A little bit about Stewart Lake National Wildlife Refuge. The photo on the left was taken this week by my wife Lillian. It sits in the shadow of Black Butte (in the background in the photo), North Dakota’s second-highest butte, so if you want to find it, look for Black Butte. The refuge itself is pretty small, as refuges go, about 2000 acres, of which the U.S. Fish and Wildlife Service owns just 640 acres and leases the rest from private landowners. It is located about 10 miles southwest of Amidon, the county seat of Slope County, and just a couple of miles off U.S. Highway 85. It was established in 1941, after the government built a small dam during the WPA years for use by local ranchers on a creek for which I cannot find a name. The lake behind the dam covers about 200 acres in a normal year, and the wetland behind the dam “serves as breeding, brooding, and migration habitat for migratory birds and other wildlife,” according to the Fish and Wildlife Service. The FWS also says “Large wetlands are not typical in western North Dakota and Stewart Lake serves as an oasis in a generally well-drained landscape. The uplands surrounding the impoundment are characterized by short- to mid-grass prairie and planted wildlife cover. Stewart Lake was once a popular gathering place for picnicking, swimming and fishing activities. The Service does not allow hunting or fishing at Stewart Lake National Wildlife Refuge.”
There’s no fishing there anyway because the lake is not stocked by the state game and fish department. But over the years it has served as a popular recreation place. Lillian, who grew up near there, says her family picnicked there many times when she was a girl. Her mother, Marian, said that her dad, Lillian’s grandpa, helped build the dam, and that she and her siblings fished (bullheads) and swam there all the time as youngsters. She said there was a nice swimming area with a diving board, and a picnic area with rock shelters built by the CCC.
The refuge doesn’t have an on-site staff. Todd Gallion, the manager at the Lake Ilo Wildlife Refuge north of Dickinson, a hundred or so miles away, keeps an eye on it, and visits a few times a year. When I talked to Gallion this week, he was not aware that there was a request to lease the minerals inside the refuge, but promised to check on it. He wasn’t keen on the idea of a well inside the refuge, and said he would be surprised if the state folks would not work with him to prevent that. One problem is, much of the rest of the land inside the refuge is privately owned, and likely so are the minerals. I haven’t been able to find out who owns the rest of the minerals and whether they are leased, but I’d guess Todd would start checking on that now that he is aware there’s oil interest in the area.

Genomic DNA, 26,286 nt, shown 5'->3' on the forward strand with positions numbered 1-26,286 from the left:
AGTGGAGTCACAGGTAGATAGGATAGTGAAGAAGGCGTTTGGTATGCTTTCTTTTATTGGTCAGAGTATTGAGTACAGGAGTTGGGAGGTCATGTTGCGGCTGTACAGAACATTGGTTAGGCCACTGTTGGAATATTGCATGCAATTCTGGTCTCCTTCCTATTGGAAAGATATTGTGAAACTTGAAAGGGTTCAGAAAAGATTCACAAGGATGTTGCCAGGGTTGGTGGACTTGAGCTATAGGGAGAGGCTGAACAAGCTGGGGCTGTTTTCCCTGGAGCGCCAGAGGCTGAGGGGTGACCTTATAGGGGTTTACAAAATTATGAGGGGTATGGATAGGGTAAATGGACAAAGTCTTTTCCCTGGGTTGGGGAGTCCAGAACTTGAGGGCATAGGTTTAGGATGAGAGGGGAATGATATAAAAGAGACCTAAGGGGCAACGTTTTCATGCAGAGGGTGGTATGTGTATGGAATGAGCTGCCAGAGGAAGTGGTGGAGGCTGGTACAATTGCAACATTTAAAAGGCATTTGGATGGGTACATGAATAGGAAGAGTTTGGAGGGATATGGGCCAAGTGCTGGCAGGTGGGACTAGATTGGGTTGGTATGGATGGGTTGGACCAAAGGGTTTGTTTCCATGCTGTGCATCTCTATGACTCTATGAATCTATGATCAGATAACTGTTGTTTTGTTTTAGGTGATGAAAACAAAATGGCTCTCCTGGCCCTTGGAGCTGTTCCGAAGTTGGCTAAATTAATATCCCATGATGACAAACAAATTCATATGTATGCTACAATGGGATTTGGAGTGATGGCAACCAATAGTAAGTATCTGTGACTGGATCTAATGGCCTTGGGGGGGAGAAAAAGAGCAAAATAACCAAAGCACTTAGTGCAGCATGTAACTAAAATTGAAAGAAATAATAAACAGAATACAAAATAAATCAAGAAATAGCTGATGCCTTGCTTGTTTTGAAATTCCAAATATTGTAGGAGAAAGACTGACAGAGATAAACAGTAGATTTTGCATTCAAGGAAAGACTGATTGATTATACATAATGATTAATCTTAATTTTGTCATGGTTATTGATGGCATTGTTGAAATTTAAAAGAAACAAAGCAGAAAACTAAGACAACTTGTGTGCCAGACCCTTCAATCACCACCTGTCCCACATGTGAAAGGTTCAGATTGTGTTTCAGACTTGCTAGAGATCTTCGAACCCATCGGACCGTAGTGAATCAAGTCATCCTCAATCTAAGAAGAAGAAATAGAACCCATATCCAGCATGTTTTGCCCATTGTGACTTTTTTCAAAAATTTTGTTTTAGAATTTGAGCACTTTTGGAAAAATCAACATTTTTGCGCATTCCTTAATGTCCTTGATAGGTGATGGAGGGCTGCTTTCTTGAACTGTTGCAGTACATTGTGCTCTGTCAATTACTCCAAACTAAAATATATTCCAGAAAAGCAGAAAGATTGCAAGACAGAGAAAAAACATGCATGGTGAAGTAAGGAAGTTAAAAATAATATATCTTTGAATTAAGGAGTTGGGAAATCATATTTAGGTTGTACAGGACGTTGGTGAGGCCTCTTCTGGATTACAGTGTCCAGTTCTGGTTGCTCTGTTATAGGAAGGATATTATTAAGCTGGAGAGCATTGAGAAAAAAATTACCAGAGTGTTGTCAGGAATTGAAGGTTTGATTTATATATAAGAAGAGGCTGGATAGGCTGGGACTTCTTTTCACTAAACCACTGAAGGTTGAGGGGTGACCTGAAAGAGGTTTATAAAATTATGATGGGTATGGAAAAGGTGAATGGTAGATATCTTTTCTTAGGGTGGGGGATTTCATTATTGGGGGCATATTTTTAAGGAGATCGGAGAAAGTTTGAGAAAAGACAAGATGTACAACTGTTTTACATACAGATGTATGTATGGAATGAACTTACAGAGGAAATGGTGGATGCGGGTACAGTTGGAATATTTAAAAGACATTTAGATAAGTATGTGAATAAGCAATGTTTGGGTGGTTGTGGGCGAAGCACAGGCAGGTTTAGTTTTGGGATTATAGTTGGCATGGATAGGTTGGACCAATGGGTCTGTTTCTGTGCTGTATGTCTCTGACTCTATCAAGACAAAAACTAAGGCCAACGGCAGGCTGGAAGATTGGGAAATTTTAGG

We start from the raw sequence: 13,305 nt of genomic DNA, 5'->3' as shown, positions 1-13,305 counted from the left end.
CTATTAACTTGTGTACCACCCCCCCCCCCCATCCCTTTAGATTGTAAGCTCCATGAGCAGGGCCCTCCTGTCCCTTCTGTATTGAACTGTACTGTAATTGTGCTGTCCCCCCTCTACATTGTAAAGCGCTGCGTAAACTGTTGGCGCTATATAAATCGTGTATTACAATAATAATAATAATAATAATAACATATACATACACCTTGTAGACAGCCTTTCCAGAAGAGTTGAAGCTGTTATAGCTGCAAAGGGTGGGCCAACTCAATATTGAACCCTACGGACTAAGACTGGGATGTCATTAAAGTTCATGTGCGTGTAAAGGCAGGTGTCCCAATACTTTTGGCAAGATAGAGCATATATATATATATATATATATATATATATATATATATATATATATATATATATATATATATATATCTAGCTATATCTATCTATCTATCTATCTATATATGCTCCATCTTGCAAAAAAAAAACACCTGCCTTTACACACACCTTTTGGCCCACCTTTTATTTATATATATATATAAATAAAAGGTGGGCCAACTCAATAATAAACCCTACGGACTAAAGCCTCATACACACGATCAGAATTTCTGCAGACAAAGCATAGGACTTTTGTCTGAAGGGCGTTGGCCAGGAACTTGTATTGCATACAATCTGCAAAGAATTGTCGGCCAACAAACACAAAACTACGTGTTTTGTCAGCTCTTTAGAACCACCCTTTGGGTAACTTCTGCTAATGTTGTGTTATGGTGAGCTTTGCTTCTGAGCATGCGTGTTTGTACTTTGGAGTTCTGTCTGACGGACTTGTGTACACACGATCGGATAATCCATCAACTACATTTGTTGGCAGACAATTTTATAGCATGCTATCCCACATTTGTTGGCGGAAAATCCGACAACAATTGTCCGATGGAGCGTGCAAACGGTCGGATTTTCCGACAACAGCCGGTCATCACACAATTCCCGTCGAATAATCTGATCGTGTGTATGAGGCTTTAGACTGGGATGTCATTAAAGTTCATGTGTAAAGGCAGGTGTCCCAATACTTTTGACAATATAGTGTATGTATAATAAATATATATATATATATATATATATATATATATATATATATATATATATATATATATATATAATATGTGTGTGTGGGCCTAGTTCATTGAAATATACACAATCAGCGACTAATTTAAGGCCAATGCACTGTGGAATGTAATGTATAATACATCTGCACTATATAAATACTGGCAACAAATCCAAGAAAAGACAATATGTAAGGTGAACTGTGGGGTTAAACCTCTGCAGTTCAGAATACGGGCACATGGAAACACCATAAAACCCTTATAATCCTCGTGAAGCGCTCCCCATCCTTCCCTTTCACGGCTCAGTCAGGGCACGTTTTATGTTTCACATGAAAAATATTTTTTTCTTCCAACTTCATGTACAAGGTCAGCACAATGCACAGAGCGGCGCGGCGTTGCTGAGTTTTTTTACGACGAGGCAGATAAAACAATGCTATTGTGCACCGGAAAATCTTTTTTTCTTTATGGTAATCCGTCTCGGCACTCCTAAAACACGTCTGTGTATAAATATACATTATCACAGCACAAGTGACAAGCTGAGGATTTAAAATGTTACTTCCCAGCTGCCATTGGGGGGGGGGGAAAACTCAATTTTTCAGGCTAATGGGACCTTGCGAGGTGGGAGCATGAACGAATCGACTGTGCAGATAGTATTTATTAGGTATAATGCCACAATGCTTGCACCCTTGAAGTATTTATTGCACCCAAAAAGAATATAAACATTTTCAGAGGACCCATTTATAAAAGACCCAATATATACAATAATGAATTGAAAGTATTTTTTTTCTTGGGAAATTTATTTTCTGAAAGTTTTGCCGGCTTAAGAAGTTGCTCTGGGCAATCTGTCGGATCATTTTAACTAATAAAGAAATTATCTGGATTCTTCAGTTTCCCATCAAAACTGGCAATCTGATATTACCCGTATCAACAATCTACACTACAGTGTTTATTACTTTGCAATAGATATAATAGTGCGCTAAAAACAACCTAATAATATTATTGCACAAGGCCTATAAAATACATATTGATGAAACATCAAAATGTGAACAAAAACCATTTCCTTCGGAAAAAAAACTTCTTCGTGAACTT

So what about Empire Oil Company, the firm that wants to lease the minerals? According to their website, they are a mineral leasing company headquartered in Williston, but they are not an actual oil well drilling company. Apparently they buy mineral leases, and then collect royalties on them if they find an oil company that wants to drill a well there. I think that’s how that whole system works. Their website says ”We are staffed by a skilled group of Landmen and support personnel with high levels of experience and expertise. We realize that the most difficult decision one encounters in business is developing a sense of trust. Empire Oil Company is committed to serving clients with the highest degree of integrity, confidentiality, and professionalism.”
Well, we’ll see. Their company president is named Bill LaCrosse, and he put his e-mail address on his website, so I sent him an e-mail asking him what his intentions are, but I haven’t heard back from him. I do know he’s making a big move into southwestern North Dakota, outside the edges of the Bakken. He has nominated a total of about 18,000 acres of state school land minerals for lease in Slope County alone at the upcoming sale, which is set for August 6 in Medora. I don’t know if any more of it is critical wildlife habitat, or has any historical, paleontological or archeological value, but that’s what our state experts get paid to find out, so I’ll be interested when the final list is issued in a couple weeks to see if any stipulations have been added to the leases up for auction. I might even go to the sale just to see what LaCrosse is up to. And whether this tract even ends up finally being on the sale list. Medora’s a pretty nice place to go to in August.